Carl Hiaasen

Of all the ways Florida could blow through $1.25 billion in federal recovery funds, a bullet train is certainly the flashiest.

Connecting Tampa, Orlando and Miami by high-speed rail is a scheme that's been chugging around for decades, and the prospects for profitability are the same today as they always were: nil.

The money delivered by President Barack Obama last week in Tampa should have come with a note: "Here's a gift from Uncle Sam. Now go build yourselves something you can't possibly afford to operate."

Almost every passenger rail service in this country bleeds red ink and requires massive public subsidies, from Miami-Dade's infamous Metrorail to long-struggling Amtrak.

That didn't discourage Florida officials from eagerly petitioning the Obama administration for stimulus money to fund a sleek high-speed train.

The $1.25 billion grant announced by the president was the "down payment" for an 84-mile leg between Tampa and Orlando, braking at major tourist attractions along the way. The second phase, 240 miles, would link Orlando and Miami.

"An attractive and competitive transportation alternative for residents and visitors" is what the government calls it. An extravagant fantasy is what it really is.

Fast trains are very cool, and these babies will streak along at average speeds of 168 mph to 186 mph. Unfortunately, such a high-tech rail system can't pay for itself.

Ridership depends on friendly ticket pricing. Consequently, every mile traveled on the bullet train will end up being bankrolled by public dollars.

Thirteen years ago, when the debate was in high gear, a national transit consultant released a 55-page report predicting that a high-speed railway between Central Florida and Miami would be a fiscal disaster.

Wendell Cox of the James Madison Institute said that not enough people would take the train, partly because it was cheaper for families to rent a car and drive the same routes. He estimated that the high-speed rail would cost Floridians between $14 billion and $39 billion in ongoing subsidies.

Unlike the U.S. government, states can't print their own money. Florida's Constitution requires a balanced budget, which means that running the bullet train would siphon precious funds away from schools, social services and public works projects.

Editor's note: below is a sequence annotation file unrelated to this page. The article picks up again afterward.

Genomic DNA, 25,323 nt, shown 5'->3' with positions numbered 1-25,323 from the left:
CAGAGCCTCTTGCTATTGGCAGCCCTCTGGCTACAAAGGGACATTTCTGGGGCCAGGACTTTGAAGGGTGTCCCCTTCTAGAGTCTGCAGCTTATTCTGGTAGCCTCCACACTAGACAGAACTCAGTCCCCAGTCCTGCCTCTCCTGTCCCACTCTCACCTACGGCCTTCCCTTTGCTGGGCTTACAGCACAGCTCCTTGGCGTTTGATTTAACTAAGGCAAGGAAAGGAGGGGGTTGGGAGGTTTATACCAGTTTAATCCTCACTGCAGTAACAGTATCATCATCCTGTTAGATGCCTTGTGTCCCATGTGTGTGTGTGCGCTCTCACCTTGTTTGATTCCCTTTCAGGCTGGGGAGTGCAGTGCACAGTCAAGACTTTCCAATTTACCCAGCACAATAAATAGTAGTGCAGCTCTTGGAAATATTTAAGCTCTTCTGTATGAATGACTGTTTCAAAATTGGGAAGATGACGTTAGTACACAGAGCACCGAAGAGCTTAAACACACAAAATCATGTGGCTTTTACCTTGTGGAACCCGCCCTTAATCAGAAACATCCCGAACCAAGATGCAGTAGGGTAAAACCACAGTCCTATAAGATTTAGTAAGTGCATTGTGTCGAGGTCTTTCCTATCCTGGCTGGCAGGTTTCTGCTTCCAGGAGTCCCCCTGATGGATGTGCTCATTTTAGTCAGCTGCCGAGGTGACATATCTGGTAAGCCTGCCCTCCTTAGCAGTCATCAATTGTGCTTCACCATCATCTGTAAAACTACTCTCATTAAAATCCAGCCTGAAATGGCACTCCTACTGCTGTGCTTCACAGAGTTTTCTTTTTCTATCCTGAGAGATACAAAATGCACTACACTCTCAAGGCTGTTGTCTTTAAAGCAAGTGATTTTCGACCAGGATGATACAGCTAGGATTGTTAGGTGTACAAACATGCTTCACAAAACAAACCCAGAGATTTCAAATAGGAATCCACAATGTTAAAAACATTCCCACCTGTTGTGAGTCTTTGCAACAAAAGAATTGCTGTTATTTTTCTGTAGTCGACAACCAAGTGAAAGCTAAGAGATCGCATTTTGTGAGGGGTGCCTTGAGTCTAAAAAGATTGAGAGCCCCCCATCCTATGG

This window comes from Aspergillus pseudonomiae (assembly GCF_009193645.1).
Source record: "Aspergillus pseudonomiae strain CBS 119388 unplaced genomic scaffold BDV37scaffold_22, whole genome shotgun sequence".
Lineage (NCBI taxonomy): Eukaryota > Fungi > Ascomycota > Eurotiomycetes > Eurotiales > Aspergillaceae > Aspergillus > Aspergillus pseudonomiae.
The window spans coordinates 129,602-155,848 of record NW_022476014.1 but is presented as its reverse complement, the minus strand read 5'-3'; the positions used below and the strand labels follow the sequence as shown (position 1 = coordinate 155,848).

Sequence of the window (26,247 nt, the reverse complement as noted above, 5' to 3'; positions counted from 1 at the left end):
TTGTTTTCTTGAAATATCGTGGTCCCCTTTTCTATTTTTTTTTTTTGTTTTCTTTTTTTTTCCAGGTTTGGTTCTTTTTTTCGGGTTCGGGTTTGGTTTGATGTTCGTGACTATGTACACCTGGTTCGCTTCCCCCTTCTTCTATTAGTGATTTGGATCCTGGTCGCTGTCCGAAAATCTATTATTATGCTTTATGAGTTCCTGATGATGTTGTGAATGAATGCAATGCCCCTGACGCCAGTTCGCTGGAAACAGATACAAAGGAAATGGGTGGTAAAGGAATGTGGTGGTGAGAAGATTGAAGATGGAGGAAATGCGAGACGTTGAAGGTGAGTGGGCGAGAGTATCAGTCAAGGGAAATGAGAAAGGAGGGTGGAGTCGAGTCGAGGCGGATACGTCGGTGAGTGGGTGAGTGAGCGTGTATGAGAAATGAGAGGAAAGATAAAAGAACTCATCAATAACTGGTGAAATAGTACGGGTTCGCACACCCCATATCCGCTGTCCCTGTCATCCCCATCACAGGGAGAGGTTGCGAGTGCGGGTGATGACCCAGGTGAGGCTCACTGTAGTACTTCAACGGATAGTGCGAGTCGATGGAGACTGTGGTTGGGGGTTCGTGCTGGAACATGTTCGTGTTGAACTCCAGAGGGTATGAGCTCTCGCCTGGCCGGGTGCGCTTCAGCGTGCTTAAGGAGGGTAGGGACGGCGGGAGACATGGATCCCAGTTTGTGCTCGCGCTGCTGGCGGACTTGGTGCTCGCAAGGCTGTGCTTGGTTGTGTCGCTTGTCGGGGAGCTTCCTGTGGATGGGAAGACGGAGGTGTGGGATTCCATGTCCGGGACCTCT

Despite the manifest drawbacks, the dream of connecting South Florida and Central Florida by modern rail has refused to stall. Between 1996 and 1998, the Legislature appropriated $77 million just for bullet-train research.

Over the years, the project has had avid proponents in both parties, including Bob Graham and, more recently Sen. Bill Nelson and Gov. Charlie Crist.

An exception was Jeb Bush, who as governor led a charge that rallied voters to repeal a constitutional amendment authorizing funding of a bullet train. Bush believed the project was too costly, and he was right.

In those days, supporters touted high-speed rail as a way of easing highway congestion and spurring commerce between the state's key urban centers. Now, with unemployment sky-high, the bullet train is being hyped more as a jobs program.

There's no doubt that building a railway will put thousands of people to work for a few years. But, once the project is finished, it is estimated to leave only 600 permanent jobs.

Weigh those against the enormous long-term cost of maintaining and subsidizing a 324-mile train system, which will necessitate cutting or scrapping other state programs that currently employ hundreds of workers.

To be sure, high-speed rail will be a windfall for the consultants, developers and builders involved in the construction phases. The state agency handing out the contracts is the Department of Transportation, which has long pushed for a bullet train.

If you know anything about the inside politics of mass transit, the thought of entrusting $1.25 billion in stimulus money to the DOT is heart-stopping. Good luck trying to keep tabs on it all.

True, many capital projects being launched by recovery funds -- bridges, roads, levies -- will provide only temporary boosts to local economies. Yet you can also argue that, for somebody who's out of work, a construction job lasting six months or a year is better than no job at all.

The problem with the bullet-train boondoggle is that the back-end costs will smother the front-end benefits, and create a perpetual sucking drain on Florida's frail budget.

We'd be better off using the money to pave potholes.